You are here

Reciprocal positive affect and well-regulated, adjusted children: a unique contribution of fathers

Error message

  • Warning: "continue" targeting switch is equivalent to "break". Did you mean to use "continue 2"? in include_once() (line 1374 of /usr/www/users/attachme/APedia/includes/bootstrap.inc).
  • Deprecated function: The each() function is deprecated. This message will be suppressed on further calls in _menu_load_objects() (line 579 of /usr/www/users/attachme/APedia/includes/menu.inc).
  • Deprecated function: implode(): Passing glue string after array is deprecated. Swap the parameters in drupal_get_feeds() (line 394 of /usr/www/users/attachme/APedia/includes/common.inc).

Reciprocal positive affect and well-regulated, adjusted children: a unique contribution of fathers

K Thomassin, C Suveg - Parenting, 2014 - Taylor & Francis

Objective. The study investigated real-time, sequential exchanges of affect in both mother–child and father–child dyads within a triadic framework. Child emotion dysregulation was examined as a mechanism by which parent–child reciprocal positive and negative affect are associated with child psychopathology symptoms.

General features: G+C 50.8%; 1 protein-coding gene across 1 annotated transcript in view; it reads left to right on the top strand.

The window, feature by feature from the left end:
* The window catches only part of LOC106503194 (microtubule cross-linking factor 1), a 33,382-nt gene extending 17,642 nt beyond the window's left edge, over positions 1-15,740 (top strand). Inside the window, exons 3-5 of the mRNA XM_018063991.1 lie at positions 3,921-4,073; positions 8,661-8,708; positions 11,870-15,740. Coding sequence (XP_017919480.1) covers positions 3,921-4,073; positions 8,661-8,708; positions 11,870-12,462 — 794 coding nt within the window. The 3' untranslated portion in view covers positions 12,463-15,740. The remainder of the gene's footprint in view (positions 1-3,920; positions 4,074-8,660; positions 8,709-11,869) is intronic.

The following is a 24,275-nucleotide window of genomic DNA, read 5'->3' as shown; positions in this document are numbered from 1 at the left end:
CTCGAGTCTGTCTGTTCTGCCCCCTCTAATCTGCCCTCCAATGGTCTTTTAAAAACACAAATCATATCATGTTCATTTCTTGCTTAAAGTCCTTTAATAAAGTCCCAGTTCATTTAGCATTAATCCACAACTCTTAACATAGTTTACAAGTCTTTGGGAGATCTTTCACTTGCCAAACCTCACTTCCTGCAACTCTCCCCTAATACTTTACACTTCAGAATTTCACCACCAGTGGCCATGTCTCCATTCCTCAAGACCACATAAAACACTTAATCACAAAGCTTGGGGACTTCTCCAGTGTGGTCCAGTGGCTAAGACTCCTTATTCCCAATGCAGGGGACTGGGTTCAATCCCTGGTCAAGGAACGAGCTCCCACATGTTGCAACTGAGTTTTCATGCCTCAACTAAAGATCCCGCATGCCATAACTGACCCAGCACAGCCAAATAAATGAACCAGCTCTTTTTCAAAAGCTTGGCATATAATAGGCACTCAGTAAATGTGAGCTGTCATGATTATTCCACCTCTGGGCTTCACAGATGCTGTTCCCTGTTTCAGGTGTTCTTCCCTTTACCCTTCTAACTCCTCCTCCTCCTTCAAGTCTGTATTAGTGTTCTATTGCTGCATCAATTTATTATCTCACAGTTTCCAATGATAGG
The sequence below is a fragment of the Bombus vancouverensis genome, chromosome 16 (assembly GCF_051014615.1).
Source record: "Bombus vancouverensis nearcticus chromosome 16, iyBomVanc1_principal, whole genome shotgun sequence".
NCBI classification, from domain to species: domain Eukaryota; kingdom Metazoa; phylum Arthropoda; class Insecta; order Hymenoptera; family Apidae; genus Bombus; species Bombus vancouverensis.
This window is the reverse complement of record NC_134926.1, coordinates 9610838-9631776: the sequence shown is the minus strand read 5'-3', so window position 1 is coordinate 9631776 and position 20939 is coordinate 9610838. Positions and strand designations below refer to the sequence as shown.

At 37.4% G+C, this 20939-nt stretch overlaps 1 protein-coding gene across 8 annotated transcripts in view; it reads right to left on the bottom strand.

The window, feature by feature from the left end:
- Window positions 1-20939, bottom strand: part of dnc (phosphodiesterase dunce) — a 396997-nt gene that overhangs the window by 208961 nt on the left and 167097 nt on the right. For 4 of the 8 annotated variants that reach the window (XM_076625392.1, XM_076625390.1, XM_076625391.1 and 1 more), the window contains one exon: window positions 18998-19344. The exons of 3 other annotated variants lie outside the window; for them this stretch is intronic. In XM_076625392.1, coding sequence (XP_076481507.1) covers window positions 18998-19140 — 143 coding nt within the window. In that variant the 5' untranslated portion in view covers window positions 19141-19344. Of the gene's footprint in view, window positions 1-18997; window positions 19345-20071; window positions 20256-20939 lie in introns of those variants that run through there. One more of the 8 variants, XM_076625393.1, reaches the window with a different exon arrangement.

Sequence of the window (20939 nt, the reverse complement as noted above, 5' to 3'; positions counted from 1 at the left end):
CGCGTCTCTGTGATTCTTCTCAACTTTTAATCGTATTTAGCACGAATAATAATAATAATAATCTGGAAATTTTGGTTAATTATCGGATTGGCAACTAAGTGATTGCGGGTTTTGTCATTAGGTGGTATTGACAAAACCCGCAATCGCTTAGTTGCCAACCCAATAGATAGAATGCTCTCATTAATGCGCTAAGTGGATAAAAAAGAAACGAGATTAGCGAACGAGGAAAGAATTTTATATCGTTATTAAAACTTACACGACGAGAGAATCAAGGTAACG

Design. Fifty-one mother–father–child (aged 7–12 years) triads participated in an emotion discussion task, and behavioral observations were coded for negative and positive affect. Parents completed measures of child psychopathology symptoms and emotion regulation skills.

Results. Although mothers exhibited greater levels of positive emotional reciprocity than fathers, father–child reciprocal positive affect was uniquely associated with child symptoms of psychopathology. Child emotion dysregulation mediated the relation between paternal reciprocal positive affect and child symptoms; mediational models did not hold for mothers.

Conclusions. Fathers play a unique role in boys’ and girls’ development of symptoms of psychopathology through child emotion dysregulation.